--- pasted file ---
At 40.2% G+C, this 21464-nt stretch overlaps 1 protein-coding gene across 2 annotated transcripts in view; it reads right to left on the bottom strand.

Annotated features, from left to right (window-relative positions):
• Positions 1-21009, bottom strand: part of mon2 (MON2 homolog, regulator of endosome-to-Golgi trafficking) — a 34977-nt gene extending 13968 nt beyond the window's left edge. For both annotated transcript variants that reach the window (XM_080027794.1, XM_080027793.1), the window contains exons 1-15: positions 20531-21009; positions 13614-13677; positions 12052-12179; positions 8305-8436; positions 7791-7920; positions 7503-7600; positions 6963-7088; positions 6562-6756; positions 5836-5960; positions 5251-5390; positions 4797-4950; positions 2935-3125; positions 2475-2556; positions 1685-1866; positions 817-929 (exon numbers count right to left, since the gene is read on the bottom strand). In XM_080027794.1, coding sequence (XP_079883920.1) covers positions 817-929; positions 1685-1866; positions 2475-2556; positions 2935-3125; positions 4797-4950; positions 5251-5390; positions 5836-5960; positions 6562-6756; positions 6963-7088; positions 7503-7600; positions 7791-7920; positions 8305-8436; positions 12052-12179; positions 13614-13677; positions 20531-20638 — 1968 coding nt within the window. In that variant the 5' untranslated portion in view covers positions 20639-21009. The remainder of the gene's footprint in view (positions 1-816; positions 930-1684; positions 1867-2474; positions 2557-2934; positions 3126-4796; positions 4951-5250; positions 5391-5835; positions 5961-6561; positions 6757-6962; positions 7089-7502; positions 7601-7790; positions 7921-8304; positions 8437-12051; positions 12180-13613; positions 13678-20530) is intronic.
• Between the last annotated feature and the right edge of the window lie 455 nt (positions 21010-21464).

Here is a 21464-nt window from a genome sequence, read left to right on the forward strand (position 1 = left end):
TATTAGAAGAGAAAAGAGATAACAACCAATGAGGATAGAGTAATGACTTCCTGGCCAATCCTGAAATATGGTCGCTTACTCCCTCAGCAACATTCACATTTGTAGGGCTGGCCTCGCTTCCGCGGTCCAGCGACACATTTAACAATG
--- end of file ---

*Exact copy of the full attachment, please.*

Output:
At 40.2% G+C, this 21464-nt stretch overlaps 1 protein-coding gene across 2 annotated transcripts in view; it reads right to left on the bottom strand.

Annotated features, from left to right (window-relative positions):
• Positions 1-21009, bottom strand: part of mon2 (MON2 homolog, regulator of endosome-to-Golgi trafficking) — a 34977-nt gene extending 13968 nt beyond the window's left edge. For both annotated transcript variants that reach the window (XM_080027794.1, XM_080027793.1), the window contains exons 1-15: positions 20531-21009; positions 13614-13677; positions 12052-12179; positions 8305-8436; positions 7791-7920; positions 7503-7600; positions 6963-7088; positions 6562-6756; positions 5836-5960; positions 5251-5390; positions 4797-4950; positions 2935-3125; positions 2475-2556; positions 1685-1866; positions 817-929 (exon numbers count right to left, since the gene is read on the bottom strand). In XM_080027794.1, coding sequence (XP_079883920.1) covers positions 817-929; positions 1685-1866; positions 2475-2556; positions 2935-3125; positions 4797-4950; positions 5251-5390; positions 5836-5960; positions 6562-6756; positions 6963-7088; positions 7503-7600; positions 7791-7920; positions 8305-8436; positions 12052-12179; positions 13614-13677; positions 20531-20638 — 1968 coding nt within the window. In that variant the 5' untranslated portion in view covers positions 20639-21009. The remainder of the gene's footprint in view (positions 1-816; positions 930-1684; positions 1867-2474; positions 2557-2934; positions 3126-4796; positions 4951-5250; positions 5391-5835; positions 5961-6561; positions 6757-6962; positions 7089-7502; positions 7601-7790; positions 7921-8304; positions 8437-12051; positions 12180-13613; positions 13678-20530) is intronic.
• Between the last annotated feature and the right edge of the window lie 455 nt (positions 21010-21464).

Here is a 21464-nt window from a genome sequence, read left to right on the forward strand (position 1 = left end):
TATTAGAAGAGAAAAGAGATAACAACCAATGAGGATAGAGTAATGACTTCCTGGCCAATCCTGAAATATGGTCGCTTACTCCCTCAGCAACATTCACATTTGTAGGGCTGGCCTCGCTTCCGCGGTCCAGCGACACATTTAACAATG